Appliances not the enemy

The `fridge’ won’t take your job


When HP CTO Russ Daniels blithely talks about the Neoview data warehouse appliance being the size of a big fridge not toaster it is easy to miss the point in the dismissive quip. In essence, what he is talking about is some fiercesomely complex data management software being shipped in on a pallet and dumped in an appropriate corner of the datacentre.

For applications developers, this has the potential to be one more marker along a trail that is leading developers away from their reason for existence and on to …..where, exactly?

That box is an example of an important trend that I feel we may see a lot more of in the coming months and years, for it packages up and removes a whole raft of work from the IT department job schedule that would normally fall to developers. When their employers decide upon the installation of a data warehouse, everything from initial commissioning and tuning of the application through to on-going management and support of the system in the production environment would normally fall largely in the development team’s lap.

Now, HP engineers will turn up with their pallet looking for three connections – the mains, the company network and the Internet. The latter will be needed because HP will be managing the system remotely as well. From a business user’s point of view I can see it makes an interesting sales message – the potential for quick and clean installation of an important business tool that can be earning money much faster, with (one assumes) fully trained rocket-scientists supporting it from the word go. Finally, there is also the benefit of having one clearly defined backside to kick if it fails – HP’s account manager.

This approach to delivering applications functionality, either as a physical appliance like the Neoview or a virtual software appliance, is going to appear a lot more. This means that developers may find their traditional jobs disappearing over time.

What it can also solve, however, is the long-standing complaint about the amount of IT resources devoted to maintenance and support, coupled to the pittance that is available for innovation and real development work as a consequence. Such machines could, in fact, be the liberator of many a developer’s potential as a real creator rather than an artisan of road-mending.

It will be only the most parsimonious and narrow-minded business managers who see this as an opportunity to claw back on the IT budget. Instead, the trend towards appliances should free up resources for the real role of developers – developing: and developing at a level of abstraction that exploits the appliances as functional process components rather than bits of `technology’.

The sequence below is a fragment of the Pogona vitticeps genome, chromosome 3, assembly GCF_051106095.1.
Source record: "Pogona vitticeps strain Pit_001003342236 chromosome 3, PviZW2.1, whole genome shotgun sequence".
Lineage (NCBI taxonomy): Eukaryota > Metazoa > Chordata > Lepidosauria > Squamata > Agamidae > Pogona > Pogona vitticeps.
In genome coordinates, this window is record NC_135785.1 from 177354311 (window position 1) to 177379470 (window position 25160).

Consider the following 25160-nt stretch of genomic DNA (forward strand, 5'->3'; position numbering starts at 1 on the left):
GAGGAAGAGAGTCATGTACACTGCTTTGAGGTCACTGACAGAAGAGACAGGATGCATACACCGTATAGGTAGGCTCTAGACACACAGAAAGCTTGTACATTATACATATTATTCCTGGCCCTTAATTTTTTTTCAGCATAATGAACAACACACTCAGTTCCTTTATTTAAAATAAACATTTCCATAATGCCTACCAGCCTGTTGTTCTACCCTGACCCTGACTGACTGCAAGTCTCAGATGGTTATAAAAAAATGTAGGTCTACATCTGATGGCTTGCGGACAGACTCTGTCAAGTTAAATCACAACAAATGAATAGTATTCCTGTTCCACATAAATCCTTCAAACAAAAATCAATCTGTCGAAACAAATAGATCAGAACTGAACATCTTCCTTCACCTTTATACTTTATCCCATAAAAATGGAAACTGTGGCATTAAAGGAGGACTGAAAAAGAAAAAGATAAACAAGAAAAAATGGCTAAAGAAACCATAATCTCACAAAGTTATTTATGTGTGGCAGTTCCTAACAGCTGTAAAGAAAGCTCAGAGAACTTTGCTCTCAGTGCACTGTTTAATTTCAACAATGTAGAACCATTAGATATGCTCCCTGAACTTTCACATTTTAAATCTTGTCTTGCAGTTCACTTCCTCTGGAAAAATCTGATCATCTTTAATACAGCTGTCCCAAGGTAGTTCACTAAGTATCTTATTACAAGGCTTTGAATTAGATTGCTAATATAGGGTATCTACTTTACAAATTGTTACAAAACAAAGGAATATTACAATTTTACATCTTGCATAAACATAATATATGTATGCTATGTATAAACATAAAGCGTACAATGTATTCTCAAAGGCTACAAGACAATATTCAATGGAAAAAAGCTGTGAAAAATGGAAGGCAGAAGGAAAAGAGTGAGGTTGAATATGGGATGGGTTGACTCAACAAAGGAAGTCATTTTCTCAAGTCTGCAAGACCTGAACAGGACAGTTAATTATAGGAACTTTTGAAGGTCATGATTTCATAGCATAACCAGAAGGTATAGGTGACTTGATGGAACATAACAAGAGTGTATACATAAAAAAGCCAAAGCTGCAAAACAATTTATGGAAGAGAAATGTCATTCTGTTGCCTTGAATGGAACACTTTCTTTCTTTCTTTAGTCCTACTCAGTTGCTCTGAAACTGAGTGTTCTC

Other stories you might like

  • A peek into Gigabyte's GPU Arm for AI, HPC shops
    High-performance platform choices are going beyond the ubiquitous x86 standard

    Arm-based servers continue to gain momentum with Gigabyte Technology introducing a system based on Ampere's Altra processors paired with Nvidia A100 GPUs, aimed at demanding workloads such as AI training and high-performance compute (HPC) applications.

    The G492-PD0 runs either an Ampere Altra or Altra Max processor, the latter delivering 128 64-bit cores that are compatible with the Armv8.2 architecture.

    It supports 16 DDR4 DIMM slots, which would be enough space for up to 4TB of memory if all slots were filled with 256GB memory modules. The chassis also has space for no fewer than eight Nvidia A100 GPUs, which would make for a costly but very powerful system for those workloads that benefit from GPU acceleration.

    Continue reading
  • GitLab version 15 goes big on visibility and observability
    GitOps fans can take a spin on the free tier for pull-based deployment

    One-stop DevOps shop GitLab has announced version 15 of its platform, hot on the heels of pull-based GitOps turning up on the platform's free tier.

    Version 15.0 marks the arrival of GitLab's next major iteration and attention this time around has turned to visibility and observability – hardly surprising considering the acquisition of OpsTrace as 2021 drew to a close, as well as workflow automation, security and compliance.

    GitLab puts out monthly releases –  hitting 15.1 on June 22 –  and we spoke to the company's senior director of Product, Kenny Johnston, at the recent Kubecon EU event, about what will be added to version 15 as time goes by. During a chat with the company's senior director of Product, Kenny Johnston, at the recent Kubecon EU event, The Register was told that this was more where dollars were being invested into the product.

    Continue reading
  • To multicloud, or not: Former PayPal head of engineering weighs in
    Not everyone needs it, but those who do need to consider 3 things, says Asim Razzaq

    The push is on to get every enterprise thinking they're missing out on the next big thing if they don't adopt a multicloud strategy.

    That shove in the multicloud direction appears to be working. More than 75 percent of businesses are now using multiple cloud providers, according to Gartner. That includes some big companies, like Boeing, which recently chose to spread its bets across AWS, Google Cloud and Azure as it continues to eliminate old legacy systems. 

    There are plenty of reasons to choose to go with multiple cloud providers, but Asim Razzaq, CEO and founder at cloud cost management company Yotascale, told The Register that choosing whether or not to invest in a multicloud architecture all comes down to three things: How many different compute needs a business has, budget, and the need for redundancy. 

    Continue reading

Biting the hand that feeds IT © 1998–2022